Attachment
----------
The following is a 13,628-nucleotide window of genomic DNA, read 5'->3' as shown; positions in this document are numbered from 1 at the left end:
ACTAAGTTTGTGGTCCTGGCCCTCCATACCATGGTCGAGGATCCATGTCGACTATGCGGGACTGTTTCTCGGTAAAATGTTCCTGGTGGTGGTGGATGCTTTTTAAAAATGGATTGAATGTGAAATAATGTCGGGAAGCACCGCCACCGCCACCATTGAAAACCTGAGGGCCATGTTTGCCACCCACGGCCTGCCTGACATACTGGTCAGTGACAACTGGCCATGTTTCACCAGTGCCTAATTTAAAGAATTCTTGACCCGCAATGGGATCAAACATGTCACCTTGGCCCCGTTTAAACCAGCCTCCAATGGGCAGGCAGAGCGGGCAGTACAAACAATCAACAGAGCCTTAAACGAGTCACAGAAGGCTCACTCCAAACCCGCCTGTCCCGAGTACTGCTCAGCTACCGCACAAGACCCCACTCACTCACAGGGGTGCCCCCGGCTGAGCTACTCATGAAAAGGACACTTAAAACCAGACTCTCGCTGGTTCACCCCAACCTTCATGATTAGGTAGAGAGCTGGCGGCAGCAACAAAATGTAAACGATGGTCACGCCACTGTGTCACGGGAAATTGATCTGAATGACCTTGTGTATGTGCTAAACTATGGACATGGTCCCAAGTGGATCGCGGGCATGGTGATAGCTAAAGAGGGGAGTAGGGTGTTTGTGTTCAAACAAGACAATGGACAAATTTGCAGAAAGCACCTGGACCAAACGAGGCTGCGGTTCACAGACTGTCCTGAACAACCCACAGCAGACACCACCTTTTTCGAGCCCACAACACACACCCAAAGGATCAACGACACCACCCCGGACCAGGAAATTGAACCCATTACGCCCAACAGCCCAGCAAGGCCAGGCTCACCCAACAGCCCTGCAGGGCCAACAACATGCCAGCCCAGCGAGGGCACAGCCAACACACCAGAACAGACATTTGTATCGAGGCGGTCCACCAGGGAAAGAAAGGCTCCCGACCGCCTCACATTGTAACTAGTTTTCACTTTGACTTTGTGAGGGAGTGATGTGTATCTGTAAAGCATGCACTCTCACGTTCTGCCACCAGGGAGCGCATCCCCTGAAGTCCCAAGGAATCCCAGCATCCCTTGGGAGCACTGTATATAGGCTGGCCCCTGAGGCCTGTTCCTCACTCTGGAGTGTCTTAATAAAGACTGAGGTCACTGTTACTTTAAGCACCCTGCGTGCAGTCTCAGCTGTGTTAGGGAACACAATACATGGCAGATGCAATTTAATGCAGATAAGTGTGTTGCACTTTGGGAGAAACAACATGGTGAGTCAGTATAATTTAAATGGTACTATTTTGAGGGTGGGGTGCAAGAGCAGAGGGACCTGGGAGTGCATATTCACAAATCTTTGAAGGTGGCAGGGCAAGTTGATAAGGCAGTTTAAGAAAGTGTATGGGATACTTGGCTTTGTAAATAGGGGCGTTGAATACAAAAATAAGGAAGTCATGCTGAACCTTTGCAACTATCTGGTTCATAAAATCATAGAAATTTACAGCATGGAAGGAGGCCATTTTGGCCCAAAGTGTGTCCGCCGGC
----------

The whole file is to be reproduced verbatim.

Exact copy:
The following is a 13,628-nucleotide window of genomic DNA, read 5'->3' as shown; positions in this document are numbered from 1 at the left end:
ACTAAGTTTGTGGTCCTGGCCCTCCATACCATGGTCGAGGATCCATGTCGACTATGCGGGACTGTTTCTCGGTAAAATGTTCCTGGTGGTGGTGGATGCTTTTTAAAAATGGATTGAATGTGAAATAATGTCGGGAAGCACCGCCACCGCCACCATTGAAAACCTGAGGGCCATGTTTGCCACCCACGGCCTGCCTGACATACTGGTCAGTGACAACTGGCCATGTTTCACCAGTGCCTAATTTAAAGAATTCTTGACCCGCAATGGGATCAAACATGTCACCTTGGCCCCGTTTAAACCAGCCTCCAATGGGCAGGCAGAGCGGGCAGTACAAACAATCAACAGAGCCTTAAACGAGTCACAGAAGGCTCACTCCAAACCCGCCTGTCCCGAGTACTGCTCAGCTACCGCACAAGACCCCACTCACTCACAGGGGTGCCCCCGGCTGAGCTACTCATGAAAAGGACACTTAAAACCAGACTCTCGCTGGTTCACCCCAACCTTCATGATTAGGTAGAGAGCTGGCGGCAGCAACAAAATGTAAACGATGGTCACGCCACTGTGTCACGGGAAATTGATCTGAATGACCTTGTGTATGTGCTAAACTATGGACATGGTCCCAAGTGGATCGCGGGCATGGTGATAGCTAAAGAGGGGAGTAGGGTGTTTGTGTTCAAACAAGACAATGGACAAATTTGCAGAAAGCACCTGGACCAAACGAGGCTGCGGTTCACAGACTGTCCTGAACAACCCACAGCAGACACCACCTTTTTCGAGCCCACAACACACACCCAAAGGATCAACGACACCACCCCGGACCAGGAAATTGAACCCATTACGCCCAACAGCCCAGCAAGGCCAGGCTCACCCAACAGCCCTGCAGGGCCAACAACATGCCAGCCCAGCGAGGGCACAGCCAACACACCAGAACAGACATTTGTATCGAGGCGGTCCACCAGGGAAAGAAAGGCTCCCGACCGCCTCACATTGTAACTAGTTTTCACTTTGACTTTGTGAGGGAGTGATGTGTATCTGTAAAGCATGCACTCTCACGTTCTGCCACCAGGGAGCGCATCCCCTGAAGTCCCAAGGAATCCCAGCATCCCTTGGGAGCACTGTATATAGGCTGGCCCCTGAGGCCTGTTCCTCACTCTGGAGTGTCTTAATAAAGACTGAGGTCACTGTTACTTTAAGCACCCTGCGTGCAGTCTCAGCTGTGTTAGGGAACACAATACATGGCAGATGCAATTTAATGCAGATAAGTGTGTTGCACTTTGGGAGAAACAACATGGTGAGTCAGTATAATTTAAATGGTACTATTTTGAGGGTGGGGTGCAAGAGCAGAGGGACCTGGGAGTGCATATTCACAAATCTTTGAAGGTGGCAGGGCAAGTTGATAAGGCAGTTTAAGAAAGTGTATGGGATACTTGGCTTTGTAAATAGGGGCGTTGAATACAAAAATAAGGAAGTCATGCTGAACCTTTGCAACTATCTGGTTCATAAAATCATAGAAATTTACAGCATGGAAGGAGGCCATTTTGGCCCAAAGTGTGTCCGCCGGC